A Conversation with a Top Memorial Trail Blazer: Leah Carpenter
For 20 years, Leah Carpenter has been a leader at Memorial Healthcare System – most recently, as Executive Vice President and Chief Operating Officer. Appointed to her current position in 2021 after serving as CEO at three of our hospitals, she took a few moments to reflect on her years at Memorial, and what has inspired and helped her along the way.
What made you want to go into healthcare to begin with?
I went into nursing because I wanted to connect with patients and be invested in who they were as people. I loved being at the bedside, taking care of patients. But destiny had a different plan for me, and I moved my way through the ranks in leadership.
How did you end up in leadership?
Three things influenced: first, my mother’s influence in my upbringing. She taught us that we had to be engaged – we could not complain about things without taking the responsibility to come up with solutions. Second, when I first entered healthcare 36 years ago, leaders were disconnected from the people on the front lines and what they were doing. They had no idea of what was really happening at the bedside. So I wanted to be part of changing that. I wanted to be a different kind of leader, one who was responsible for making the changes I wanted to see in the world.
Finally, I was always taught that “to those who much is given, much is expected.” I’ve been blessed beyond imagination, and I’m able to give those blessings back through leading.
What, if any, obstacles did you experience?
Well, I’m deaf in my right ear. It’s something that developed over time, so I came to a fork in the road because you need all five of your senses to take care of patients. I’ve also had mentors who taught me how it should be done and some from whom I’ve learned what not to do. The best of my mentors showed me how we could change the environment for our front-line workers. I wanted to be part of positive change, to make sure that our staff had what they needed to provide the care they were trained to do.
Tell us something about your mentors.
My mother was a single mom. She is of European descent, and a Holocaust survivor. My dad was African-American, descended from enslaved people. I grew up in a primarily Black community in 1970s Newark. We were very poor but the expectation and understanding were that education was the only way out.
I had a dear friend who was one of the guardian angels who made sure my sister and I were safe and on the right path. My father’s sister, and several teachers from grammar, middle and high school, all identified my gifts and pushed me to develop them. The survival skills I developed in the inner city were not unlike the survival skills you need in corporate America. My mentors helped guide me in a world and a profession at a time when women were struggling to break through. Women and especially women of color are still in that struggle.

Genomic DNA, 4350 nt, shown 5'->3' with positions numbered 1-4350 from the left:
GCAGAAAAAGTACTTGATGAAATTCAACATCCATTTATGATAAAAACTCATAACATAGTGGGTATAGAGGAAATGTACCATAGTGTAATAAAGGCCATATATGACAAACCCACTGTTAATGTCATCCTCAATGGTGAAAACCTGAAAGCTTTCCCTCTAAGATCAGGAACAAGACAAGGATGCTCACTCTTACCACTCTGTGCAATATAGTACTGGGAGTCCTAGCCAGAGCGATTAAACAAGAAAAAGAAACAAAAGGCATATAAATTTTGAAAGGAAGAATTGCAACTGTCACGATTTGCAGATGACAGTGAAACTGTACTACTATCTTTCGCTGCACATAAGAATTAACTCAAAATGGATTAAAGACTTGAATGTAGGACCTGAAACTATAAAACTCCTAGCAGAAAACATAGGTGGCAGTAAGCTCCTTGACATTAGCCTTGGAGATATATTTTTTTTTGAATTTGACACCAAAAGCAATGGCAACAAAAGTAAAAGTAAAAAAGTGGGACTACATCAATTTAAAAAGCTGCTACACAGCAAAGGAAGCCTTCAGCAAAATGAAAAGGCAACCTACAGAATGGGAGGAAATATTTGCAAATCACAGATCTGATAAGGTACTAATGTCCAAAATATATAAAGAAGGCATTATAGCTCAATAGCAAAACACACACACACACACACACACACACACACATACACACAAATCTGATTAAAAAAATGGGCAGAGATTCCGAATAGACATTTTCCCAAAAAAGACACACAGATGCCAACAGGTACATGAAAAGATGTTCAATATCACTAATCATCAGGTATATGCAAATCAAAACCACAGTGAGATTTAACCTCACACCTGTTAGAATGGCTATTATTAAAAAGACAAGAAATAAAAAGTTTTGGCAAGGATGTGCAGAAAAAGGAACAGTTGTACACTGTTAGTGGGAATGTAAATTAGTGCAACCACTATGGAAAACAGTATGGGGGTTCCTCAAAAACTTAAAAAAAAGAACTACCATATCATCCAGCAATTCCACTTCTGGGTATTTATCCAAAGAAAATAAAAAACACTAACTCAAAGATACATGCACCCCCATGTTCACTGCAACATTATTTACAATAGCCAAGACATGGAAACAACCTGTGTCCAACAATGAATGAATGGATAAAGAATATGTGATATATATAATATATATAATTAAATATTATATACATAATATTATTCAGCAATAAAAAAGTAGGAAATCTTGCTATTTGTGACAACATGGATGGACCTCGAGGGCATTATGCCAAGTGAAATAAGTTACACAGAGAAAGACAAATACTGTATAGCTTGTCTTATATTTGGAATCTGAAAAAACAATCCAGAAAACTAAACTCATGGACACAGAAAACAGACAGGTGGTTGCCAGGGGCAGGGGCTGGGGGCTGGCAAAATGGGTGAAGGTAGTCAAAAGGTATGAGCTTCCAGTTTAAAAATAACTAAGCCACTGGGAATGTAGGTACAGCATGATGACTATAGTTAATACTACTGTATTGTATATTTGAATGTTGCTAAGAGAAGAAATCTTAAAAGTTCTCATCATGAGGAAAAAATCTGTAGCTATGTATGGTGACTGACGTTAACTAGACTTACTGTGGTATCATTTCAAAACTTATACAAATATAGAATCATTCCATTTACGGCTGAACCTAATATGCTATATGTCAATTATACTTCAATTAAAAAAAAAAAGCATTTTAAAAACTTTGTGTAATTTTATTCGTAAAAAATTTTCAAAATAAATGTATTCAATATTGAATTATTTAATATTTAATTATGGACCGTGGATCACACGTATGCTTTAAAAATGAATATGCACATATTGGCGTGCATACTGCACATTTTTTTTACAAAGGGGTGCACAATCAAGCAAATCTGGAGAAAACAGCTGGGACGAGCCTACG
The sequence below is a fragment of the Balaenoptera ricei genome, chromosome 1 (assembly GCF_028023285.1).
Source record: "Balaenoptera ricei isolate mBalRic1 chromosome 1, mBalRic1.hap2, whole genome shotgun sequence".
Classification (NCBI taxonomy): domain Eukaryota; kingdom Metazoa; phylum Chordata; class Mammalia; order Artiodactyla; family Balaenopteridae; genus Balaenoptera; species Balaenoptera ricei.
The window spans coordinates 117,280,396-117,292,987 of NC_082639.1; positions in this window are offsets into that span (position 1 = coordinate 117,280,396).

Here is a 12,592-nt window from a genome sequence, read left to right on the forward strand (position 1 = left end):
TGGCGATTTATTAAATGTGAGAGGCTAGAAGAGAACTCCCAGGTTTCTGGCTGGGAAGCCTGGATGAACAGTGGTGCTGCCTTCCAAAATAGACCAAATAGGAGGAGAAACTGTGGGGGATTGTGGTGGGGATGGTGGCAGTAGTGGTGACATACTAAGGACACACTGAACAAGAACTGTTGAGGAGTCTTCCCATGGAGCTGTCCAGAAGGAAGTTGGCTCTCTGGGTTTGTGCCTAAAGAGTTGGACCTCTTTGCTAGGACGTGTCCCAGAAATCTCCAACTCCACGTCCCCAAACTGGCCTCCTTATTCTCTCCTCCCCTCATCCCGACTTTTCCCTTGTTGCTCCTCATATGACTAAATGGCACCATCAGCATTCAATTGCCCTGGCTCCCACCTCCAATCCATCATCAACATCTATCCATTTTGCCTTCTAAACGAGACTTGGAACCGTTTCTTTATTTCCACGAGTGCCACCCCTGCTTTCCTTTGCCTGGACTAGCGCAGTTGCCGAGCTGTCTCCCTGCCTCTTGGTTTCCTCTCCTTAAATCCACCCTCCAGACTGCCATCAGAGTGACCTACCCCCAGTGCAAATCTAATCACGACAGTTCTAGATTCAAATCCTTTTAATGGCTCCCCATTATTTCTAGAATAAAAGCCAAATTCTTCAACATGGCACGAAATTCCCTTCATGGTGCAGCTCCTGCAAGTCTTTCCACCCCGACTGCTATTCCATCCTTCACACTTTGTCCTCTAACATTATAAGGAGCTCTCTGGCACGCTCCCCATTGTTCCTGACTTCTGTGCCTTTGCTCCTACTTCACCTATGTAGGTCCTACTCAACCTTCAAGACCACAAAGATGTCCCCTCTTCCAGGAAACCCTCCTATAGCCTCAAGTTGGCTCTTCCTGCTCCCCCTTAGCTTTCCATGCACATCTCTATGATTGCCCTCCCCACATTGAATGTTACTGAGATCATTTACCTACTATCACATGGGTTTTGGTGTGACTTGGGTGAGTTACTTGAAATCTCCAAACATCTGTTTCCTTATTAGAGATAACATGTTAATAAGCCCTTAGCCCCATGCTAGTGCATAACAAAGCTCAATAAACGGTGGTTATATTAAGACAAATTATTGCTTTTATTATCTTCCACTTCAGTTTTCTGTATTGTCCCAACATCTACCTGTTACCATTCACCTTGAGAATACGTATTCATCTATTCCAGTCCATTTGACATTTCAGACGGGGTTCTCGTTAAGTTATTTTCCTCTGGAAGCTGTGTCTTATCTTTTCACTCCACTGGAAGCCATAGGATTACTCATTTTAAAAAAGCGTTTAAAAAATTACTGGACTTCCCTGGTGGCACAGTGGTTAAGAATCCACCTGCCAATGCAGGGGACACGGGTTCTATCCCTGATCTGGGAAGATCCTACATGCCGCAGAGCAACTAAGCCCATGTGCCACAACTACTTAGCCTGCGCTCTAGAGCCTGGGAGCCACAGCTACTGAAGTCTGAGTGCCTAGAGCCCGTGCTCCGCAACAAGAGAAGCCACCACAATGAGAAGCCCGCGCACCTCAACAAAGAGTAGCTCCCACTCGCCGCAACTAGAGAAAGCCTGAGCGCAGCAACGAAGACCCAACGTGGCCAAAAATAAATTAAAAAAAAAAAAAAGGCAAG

You came to South Florida in 2000, and joined Memorial in 2002. How did that come about?
I was CNO at North Shore Medical Center for two years. I loved that hospital and its environment, and had some amazing mentors there. But I recognized that for-profit healthcare was not in line with the kind of work I wanted to do – provide phenomenal care for people, regardless of their ability to pay. So Memorial was a whole new world. It was what healthcare is supposed to look like, the way it’s supposed to be provided. I’m surrounded by people who have the same ethics, moral compass and commitment to patients, family and our communities that I do.
What’s your advice for women who are building careers in healthcare, or in any field, for that matter?
The most basic and important asset that you possess is your integrity. Don’t let anyone compromise it. If you give it away, you’ll never get it back.
You also must find an organization that reflects your values. Find people who are not necessarily in your image, but who have similar ideals, and who are not fearful of doing a lot of hard work. A mentor once said to me, “You’ll know you’re succeeding when people think that it’s easy by watching you.” Make it so that people don’t see the struggle, the blood, sweat, and tears, and the injustices that women – and, in particular, women of color – face.
Then, do the work, Focus on the goal, and keep your eyes on the prize. If you’re passionate about something, believe in it, and know it’s something you need to get done, get it done. Don’t let anything stop you. Fight for things that are right and just. Fight for people who can’t fight for themselves. And most importantly, always do the right things for the right reasons.